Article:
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Opinion : Is the CO2 shortage a taste of things to come after Brexit?

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Have you heard about the shortage of Carbon Dioxide (CO2) gas and the effect it could have on products available in the shops?

In yet another example of the fragility of modern society it seems that the closure, for planned maintenance, of several factories producing the gas could result in shortages of food in the shops.

The gas is pumped into packs of cooked meat, cheese, salad and other perishables to keep the items fresh and extend the shelf life. Of course this begs the question just how ‘fresh’ is the ‘fresh’ food available in the shops. After all the product is only being kept suitable to eat by the chemical gas.

Of course fizzy soft drinks, as wells as the dreadful alcoholic drinks, are given their ‘fizz’ by CO2. No fizz equals no fizzy drink.

CO2 has revealed itself as a major behind the scenes player in the modern food and drink industry. If the gas goes short look what happens.

So what will happen in a few months time when we leave the EU? Tomatoes, lettuce, cucumbers, oranges and other fruits all come from the EU, suppose there were to be a shortage of food after Brexit? It’s very possible….

We live in a wonderful, yet fragile society, where the just in time supply mechanism is the king. One hiccup and the house of cards we call modern society falls as shown by the CO2 crisis.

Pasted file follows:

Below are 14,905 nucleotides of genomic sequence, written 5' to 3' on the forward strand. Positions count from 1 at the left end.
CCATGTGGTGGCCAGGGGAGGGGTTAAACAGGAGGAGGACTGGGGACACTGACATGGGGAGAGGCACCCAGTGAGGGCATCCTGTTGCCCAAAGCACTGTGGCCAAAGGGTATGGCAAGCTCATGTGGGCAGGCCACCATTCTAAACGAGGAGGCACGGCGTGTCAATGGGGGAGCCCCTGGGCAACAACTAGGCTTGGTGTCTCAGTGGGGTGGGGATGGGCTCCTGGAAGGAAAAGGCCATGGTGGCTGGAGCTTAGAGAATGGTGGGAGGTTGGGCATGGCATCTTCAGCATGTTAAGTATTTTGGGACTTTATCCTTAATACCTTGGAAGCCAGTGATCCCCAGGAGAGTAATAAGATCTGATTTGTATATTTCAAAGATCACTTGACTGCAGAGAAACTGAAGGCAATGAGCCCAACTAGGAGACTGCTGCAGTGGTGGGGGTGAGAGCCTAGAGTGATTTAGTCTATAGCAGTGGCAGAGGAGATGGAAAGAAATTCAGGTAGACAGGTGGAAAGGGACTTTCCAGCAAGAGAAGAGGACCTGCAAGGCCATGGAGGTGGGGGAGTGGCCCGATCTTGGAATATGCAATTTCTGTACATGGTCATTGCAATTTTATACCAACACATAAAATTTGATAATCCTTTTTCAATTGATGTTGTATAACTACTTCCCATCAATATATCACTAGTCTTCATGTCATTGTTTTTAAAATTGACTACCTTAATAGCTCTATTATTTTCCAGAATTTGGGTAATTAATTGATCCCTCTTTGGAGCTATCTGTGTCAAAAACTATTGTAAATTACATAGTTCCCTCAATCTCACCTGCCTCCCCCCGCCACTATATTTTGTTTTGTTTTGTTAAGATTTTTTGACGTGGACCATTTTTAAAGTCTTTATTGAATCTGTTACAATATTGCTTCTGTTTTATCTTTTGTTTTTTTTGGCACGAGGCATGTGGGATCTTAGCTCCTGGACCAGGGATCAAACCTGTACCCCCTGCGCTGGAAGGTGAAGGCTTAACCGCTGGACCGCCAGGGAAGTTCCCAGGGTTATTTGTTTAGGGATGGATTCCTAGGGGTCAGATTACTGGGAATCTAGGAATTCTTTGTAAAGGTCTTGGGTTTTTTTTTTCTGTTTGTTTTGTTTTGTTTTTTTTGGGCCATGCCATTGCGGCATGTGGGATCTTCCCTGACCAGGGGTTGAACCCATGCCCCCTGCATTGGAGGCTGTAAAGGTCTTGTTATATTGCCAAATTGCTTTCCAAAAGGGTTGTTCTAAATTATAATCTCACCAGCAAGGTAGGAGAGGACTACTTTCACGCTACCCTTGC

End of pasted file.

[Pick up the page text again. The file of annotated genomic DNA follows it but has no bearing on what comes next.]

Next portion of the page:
As for my good self, well, it just so happens that very recently yours truly visited a large supermarket in the Cressex area and purchased hundreds of tins of all my favourite fizzy drinks not to mention enough packed meat, with long sell by dates, to keep me out of hunger for several weeks.

I know what you’re saying, ‘He’s stockpiled it all for himself – the rotter!’. Well in a way you are right however in my defence the drink and food was purchased for the party I am hosting when England win the 2018 World Cup on Sunday 15th July 2018.

What do you think?

My blogs are published every Tuesday and Friday evening around 8.00pm here on the WycombeToday.com website.

You can also follow me on Facebook at https://www.facebook.com/ivor.wycombe or on Twitter at https://twitter.com/Ivor_Wycombe.

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